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Fastest Animal on Planet is Not A Cheetah: this species could even swim 3,000 kilometers per hour

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This species could also swim at approximately 3,000 kilometres per hour, according to the authors.

If you ask anyone what the fastest animal on Earth is, they’ll most likely say the cheetah.

The cheetah (Acinonyx jubatus) is an undisputed speed demon. It is true that it is the fastest land animal. With peak speeds of 64 mph (103 km/h), the cheetah easily outpaces other fast animals such as racehorses to claim the title of the world’s fastest land mammal. According to the Smithsonian National Zoo & Conservation Biology Institute, some estimates of their top speed are closer to 70 mph (113 km/h).

Now, a team of scientists from the University of Exeter has discovered new info about the tiny propellers used by archaea, single-celled organisms.

While archaea, like bacteria, are present in a wide variety of settings — including inside human bodies – they do not cause disease.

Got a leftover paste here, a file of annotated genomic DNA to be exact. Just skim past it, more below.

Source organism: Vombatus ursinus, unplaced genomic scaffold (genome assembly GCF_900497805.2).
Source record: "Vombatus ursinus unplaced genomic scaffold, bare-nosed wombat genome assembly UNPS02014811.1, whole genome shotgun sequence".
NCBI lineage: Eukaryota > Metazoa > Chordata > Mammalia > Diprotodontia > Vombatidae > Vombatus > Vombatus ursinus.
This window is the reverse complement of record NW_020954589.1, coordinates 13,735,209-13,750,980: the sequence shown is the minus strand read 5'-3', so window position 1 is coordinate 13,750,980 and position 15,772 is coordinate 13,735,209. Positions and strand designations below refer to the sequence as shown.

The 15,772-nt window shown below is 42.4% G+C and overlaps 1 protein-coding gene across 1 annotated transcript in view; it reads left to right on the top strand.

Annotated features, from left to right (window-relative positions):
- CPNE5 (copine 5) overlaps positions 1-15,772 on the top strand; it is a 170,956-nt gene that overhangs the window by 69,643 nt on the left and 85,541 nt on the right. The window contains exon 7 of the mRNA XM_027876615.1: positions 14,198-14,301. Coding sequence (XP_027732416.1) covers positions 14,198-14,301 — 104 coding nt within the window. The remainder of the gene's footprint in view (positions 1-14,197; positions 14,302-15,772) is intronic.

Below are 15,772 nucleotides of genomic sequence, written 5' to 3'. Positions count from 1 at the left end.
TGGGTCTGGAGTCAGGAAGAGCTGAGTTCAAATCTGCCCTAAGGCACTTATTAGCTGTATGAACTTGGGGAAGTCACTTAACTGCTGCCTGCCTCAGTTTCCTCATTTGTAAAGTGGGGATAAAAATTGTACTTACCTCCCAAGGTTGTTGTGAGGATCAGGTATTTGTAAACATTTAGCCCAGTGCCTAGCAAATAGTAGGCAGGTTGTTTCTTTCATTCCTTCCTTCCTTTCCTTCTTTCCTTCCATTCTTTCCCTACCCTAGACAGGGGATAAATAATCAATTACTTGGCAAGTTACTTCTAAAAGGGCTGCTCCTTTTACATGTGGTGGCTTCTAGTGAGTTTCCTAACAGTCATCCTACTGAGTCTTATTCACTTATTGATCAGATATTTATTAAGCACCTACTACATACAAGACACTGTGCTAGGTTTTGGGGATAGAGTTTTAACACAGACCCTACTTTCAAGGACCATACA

Some archaea propel themselves at tremendous speeds by revolving an archaellum, a spiral-shaped thread.

The new study looked at this in greater detail than ever before, thanks to a sophisticated cryo-electron microscope.

The study focused on Methanocaldococcus villosus, a species found near undersea volcanoes off the coast of Iceland, where water temperatures can exceed 80°C.

M. villosus swims at a speed of about 500 body lengths per second,” says Dr Lavinia Gambelli, of Exeter’s Living Systems Institute (LSI).

“Considering that the tiny cell is only about one micrometre in size, this means half a millimetre in one second.

“At first glance, this does not seem much.

“But in comparison, a cheetah achieves only 20 body lengths per second – so if an M. villosus cell had the size of a cheetah, it would swim at approximately 3,000 kilometres per hour.

“The incredible speed that M. villosus can achieve makes it one of the fastest organisms on the planet.”

“Archaea make up a considerable percentage of the microorganisms found in the human body. None has so far been found to cause disease, but it remains a possibility,” adds Dr Bertram Daum.

The researchers observed that M. villosus filaments are made up of thousands of copies of two alternating proteins, whereas previously studied filaments only had one protein.

This shows that an archaellum’s architecture and assembly are more complicated than previously imagined.

Source: 10.1038/s41467-022-28337-1

Image Credit: Getty

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